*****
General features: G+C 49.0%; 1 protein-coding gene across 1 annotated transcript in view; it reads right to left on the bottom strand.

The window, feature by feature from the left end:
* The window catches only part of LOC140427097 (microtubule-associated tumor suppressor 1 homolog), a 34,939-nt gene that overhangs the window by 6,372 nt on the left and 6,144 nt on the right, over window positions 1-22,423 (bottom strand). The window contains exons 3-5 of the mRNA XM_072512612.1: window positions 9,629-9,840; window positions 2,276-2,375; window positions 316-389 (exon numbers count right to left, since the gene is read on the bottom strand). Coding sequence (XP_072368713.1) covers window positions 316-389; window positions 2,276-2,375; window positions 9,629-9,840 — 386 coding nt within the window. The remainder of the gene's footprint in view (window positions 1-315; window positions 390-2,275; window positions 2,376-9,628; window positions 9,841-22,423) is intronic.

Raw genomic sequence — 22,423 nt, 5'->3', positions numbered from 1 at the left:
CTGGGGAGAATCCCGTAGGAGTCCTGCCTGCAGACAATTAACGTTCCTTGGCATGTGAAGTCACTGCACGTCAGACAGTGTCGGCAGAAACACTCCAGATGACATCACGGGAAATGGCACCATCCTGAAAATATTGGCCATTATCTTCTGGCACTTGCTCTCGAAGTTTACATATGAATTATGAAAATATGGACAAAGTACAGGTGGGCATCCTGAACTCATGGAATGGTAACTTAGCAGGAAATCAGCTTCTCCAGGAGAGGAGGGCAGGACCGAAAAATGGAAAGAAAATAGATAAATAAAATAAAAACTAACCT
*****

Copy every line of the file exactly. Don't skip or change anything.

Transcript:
General features: G+C 49.0%; 1 protein-coding gene across 1 annotated transcript in view; it reads right to left on the bottom strand.

The window, feature by feature from the left end:
* The window catches only part of LOC140427097 (microtubule-associated tumor suppressor 1 homolog), a 34,939-nt gene that overhangs the window by 6,372 nt on the left and 6,144 nt on the right, over window positions 1-22,423 (bottom strand). The window contains exons 3-5 of the mRNA XM_072512612.1: window positions 9,629-9,840; window positions 2,276-2,375; window positions 316-389 (exon numbers count right to left, since the gene is read on the bottom strand). Coding sequence (XP_072368713.1) covers window positions 316-389; window positions 2,276-2,375; window positions 9,629-9,840 — 386 coding nt within the window. The remainder of the gene's footprint in view (window positions 1-315; window positions 390-2,275; window positions 2,376-9,628; window positions 9,841-22,423) is intronic.

Raw genomic sequence — 22,423 nt, 5'->3', positions numbered from 1 at the left:
CTGGGGAGAATCCCGTAGGAGTCCTGCCTGCAGACAATTAACGTTCCTTGGCATGTGAAGTCACTGCACGTCAGACAGTGTCGGCAGAAACACTCCAGATGACATCACGGGAAATGGCACCATCCTGAAAATATTGGCCATTATCTTCTGGCACTTGCTCTCGAAGTTTACATATGAATTATGAAAATATGGACAAAGTACAGGTGGGCATCCTGAACTCATGGAATGGTAACTTAGCAGGAAATCAGCTTCTCCAGGAGAGGAGGGCAGGACCGAAAAATGGAAAGAAAATAGATAAATAAAATAAAAACTAACCT